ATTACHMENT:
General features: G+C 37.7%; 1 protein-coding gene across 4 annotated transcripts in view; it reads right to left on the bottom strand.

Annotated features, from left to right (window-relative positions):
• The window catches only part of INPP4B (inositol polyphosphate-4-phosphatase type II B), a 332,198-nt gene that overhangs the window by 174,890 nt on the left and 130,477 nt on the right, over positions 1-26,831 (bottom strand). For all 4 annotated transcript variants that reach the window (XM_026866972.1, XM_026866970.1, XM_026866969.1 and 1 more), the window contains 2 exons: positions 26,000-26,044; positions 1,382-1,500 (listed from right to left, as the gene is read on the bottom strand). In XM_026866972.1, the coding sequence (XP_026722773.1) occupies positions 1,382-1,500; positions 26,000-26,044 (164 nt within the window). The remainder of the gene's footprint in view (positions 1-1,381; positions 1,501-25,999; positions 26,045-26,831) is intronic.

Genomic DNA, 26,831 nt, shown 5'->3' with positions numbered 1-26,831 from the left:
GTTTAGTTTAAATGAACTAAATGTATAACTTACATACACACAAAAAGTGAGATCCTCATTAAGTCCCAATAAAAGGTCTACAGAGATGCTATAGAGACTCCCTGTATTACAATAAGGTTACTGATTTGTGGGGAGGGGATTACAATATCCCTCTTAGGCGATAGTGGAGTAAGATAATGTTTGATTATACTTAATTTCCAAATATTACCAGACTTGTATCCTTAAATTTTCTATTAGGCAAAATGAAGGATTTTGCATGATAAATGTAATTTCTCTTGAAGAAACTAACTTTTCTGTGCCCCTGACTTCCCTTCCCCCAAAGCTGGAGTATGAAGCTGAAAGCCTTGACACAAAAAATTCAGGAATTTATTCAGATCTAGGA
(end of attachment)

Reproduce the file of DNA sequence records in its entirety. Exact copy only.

General features: G+C 37.7%; 1 protein-coding gene across 4 annotated transcripts in view; it reads right to left on the bottom strand.

Annotated features, from left to right (window-relative positions):
• The window catches only part of INPP4B (inositol polyphosphate-4-phosphatase type II B), a 332,198-nt gene that overhangs the window by 174,890 nt on the left and 130,477 nt on the right, over positions 1-26,831 (bottom strand). For all 4 annotated transcript variants that reach the window (XM_026866972.1, XM_026866970.1, XM_026866969.1 and 1 more), the window contains 2 exons: positions 26,000-26,044; positions 1,382-1,500 (listed from right to left, as the gene is read on the bottom strand). In XM_026866972.1, the coding sequence (XP_026722773.1) occupies positions 1,382-1,500; positions 26,000-26,044 (164 nt within the window). The remainder of the gene's footprint in view (positions 1-1,381; positions 1,501-25,999; positions 26,045-26,831) is intronic.

Genomic DNA, 26,831 nt, shown 5'->3' with positions numbered 1-26,831 from the left:
GTTTAGTTTAAATGAACTAAATGTATAACTTACATACACACAAAAAGTGAGATCCTCATTAAGTCCCAATAAAAGGTCTACAGAGATGCTATAGAGACTCCCTGTATTACAATAAGGTTACTGATTTGTGGGGAGGGGATTACAATATCCCTCTTAGGCGATAGTGGAGTAAGATAATGTTTGATTATACTTAATTTCCAAATATTACCAGACTTGTATCCTTAAATTTTCTATTAGGCAAAATGAAGGATTTTGCATGATAAATGTAATTTCTCTTGAAGAAACTAACTTTTCTGTGCCCCTGACTTCCCTTCCCCCAAAGCTGGAGTATGAAGCTGAAAGCCTTGACACAAAAAATTCAGGAATTTATTCAGATCTAGGA